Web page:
The place of Massorah (Tradition) in Talmidaism
There were things which were so well known in Israelite culture, that it wasn’t recorded – knowledge was assumed. In modern times, some commandments in Torah are unclear. There are gaps which assume knowledge of a particular culture and way of life. We agree that Talmud is a good reference for how things used to be done in ancient times, and when it doesn’t contradict the written Torah, we will take information contained in the Talmud into account.
Talmidaism bases its culture on 1st century CE Judaism in Galilee and Judea. We have built up a body of information on that culture to which we can refer when necessary, called Massorah (which is Aramaic for ‘Tradition’). It is not intended to add to the written Torah; it only acts to fill in the gaps when something is unclear, and unlike the Talmud, is not seen as the word of God, only describing the culture in which Torah operates.
The prison fence around Torah
How can even God persuade the rabbis to walk according to his glorious will, when the rabbis have decreed that they should not listen to it or obey it? While the majority of religious Jews are under the dictate of the Oral Law, how can God fulfil His promises in the future, when His future prophets will be ignored at best, or at worst executed?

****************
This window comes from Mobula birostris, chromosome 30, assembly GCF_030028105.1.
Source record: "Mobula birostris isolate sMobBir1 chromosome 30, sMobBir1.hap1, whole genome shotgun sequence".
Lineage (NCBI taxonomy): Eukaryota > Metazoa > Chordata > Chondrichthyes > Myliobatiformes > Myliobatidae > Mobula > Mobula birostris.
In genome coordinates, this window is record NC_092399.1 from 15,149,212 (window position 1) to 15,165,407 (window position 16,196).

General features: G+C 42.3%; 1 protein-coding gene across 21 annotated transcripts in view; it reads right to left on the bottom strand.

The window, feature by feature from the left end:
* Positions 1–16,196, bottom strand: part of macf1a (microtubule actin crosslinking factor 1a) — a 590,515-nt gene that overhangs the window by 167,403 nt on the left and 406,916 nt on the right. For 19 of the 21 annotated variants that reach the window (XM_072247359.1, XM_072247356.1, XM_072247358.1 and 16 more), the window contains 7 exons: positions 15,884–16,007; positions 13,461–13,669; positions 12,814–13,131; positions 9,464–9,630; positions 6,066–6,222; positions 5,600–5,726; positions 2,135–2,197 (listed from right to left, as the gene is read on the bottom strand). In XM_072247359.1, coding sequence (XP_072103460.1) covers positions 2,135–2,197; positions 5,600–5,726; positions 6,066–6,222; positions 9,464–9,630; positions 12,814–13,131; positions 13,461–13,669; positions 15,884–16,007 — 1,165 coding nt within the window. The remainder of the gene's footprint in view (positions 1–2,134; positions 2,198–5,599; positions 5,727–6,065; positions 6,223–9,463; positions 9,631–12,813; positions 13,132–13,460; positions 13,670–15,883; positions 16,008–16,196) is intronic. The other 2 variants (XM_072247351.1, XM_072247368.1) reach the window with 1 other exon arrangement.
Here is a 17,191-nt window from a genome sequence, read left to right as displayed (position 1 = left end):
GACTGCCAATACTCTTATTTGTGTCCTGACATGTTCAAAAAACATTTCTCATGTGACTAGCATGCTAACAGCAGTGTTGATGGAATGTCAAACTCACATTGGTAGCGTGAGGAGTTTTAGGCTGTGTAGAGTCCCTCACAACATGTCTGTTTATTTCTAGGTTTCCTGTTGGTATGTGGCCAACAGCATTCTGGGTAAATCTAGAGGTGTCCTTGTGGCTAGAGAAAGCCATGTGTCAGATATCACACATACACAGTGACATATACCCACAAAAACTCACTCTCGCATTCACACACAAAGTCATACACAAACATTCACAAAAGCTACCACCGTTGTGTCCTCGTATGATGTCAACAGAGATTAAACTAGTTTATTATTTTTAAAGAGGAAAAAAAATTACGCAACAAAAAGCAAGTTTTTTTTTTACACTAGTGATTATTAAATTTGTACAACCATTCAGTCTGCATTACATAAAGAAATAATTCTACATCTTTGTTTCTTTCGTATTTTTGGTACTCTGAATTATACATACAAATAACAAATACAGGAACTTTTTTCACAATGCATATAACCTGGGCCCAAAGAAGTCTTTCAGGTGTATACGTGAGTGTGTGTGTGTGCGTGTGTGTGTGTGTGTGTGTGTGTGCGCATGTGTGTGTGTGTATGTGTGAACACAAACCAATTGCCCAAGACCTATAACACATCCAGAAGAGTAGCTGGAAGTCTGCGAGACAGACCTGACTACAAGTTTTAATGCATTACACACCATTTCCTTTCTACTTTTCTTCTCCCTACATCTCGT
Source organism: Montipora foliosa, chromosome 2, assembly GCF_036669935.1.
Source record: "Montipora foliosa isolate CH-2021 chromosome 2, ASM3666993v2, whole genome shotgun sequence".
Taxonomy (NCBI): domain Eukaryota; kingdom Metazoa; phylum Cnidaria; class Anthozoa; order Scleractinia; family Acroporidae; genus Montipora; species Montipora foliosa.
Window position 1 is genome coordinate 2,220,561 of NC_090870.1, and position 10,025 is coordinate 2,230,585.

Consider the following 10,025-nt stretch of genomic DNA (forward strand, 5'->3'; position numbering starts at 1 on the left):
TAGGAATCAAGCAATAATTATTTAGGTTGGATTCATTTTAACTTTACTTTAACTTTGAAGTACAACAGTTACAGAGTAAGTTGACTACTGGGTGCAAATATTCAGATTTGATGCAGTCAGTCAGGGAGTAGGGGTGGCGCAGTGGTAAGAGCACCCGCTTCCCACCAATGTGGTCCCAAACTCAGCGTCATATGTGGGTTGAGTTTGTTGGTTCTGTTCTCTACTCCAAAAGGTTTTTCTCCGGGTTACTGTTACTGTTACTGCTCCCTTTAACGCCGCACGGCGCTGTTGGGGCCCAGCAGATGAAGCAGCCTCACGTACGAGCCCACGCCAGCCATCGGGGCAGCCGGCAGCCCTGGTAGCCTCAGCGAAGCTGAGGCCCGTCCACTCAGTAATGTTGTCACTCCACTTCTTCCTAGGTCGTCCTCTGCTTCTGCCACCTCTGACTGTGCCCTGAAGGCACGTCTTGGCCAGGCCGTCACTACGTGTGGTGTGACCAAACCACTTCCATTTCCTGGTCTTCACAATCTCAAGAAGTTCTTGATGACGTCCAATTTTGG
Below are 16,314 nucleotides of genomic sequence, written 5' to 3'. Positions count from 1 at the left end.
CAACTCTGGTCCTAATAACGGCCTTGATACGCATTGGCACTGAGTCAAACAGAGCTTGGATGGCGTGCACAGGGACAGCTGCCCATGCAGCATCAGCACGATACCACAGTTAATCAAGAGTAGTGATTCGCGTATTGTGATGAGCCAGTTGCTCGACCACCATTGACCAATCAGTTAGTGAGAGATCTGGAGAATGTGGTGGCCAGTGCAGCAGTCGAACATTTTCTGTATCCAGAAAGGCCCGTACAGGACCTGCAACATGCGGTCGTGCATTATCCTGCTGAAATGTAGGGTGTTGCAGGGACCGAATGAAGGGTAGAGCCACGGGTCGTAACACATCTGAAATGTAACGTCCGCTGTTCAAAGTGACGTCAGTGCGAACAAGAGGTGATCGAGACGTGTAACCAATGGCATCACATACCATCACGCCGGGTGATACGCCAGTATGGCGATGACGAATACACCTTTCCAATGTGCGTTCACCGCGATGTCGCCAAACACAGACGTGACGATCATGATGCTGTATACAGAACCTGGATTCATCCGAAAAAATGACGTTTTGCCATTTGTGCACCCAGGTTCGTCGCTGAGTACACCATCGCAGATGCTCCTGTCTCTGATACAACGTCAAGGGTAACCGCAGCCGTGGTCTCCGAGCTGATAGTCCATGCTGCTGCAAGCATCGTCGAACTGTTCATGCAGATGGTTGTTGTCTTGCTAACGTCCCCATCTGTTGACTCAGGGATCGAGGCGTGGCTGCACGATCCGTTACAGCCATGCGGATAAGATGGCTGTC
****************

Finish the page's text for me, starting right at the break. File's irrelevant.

God intended us to be a light to the nations, and Torah was God’s way of showing us how to become that light. God promised that Torah would cause the nations to hold us in respect and high honour, as it is written:
“And YHVH has declared this day that you are His people, His treasured possession as He promised, and that you are to keep all His commands. He has declared that He will set you in praise, fame and honour high above all the nations He has made, and that you will be a people holy to YHVH your God, as He promised.”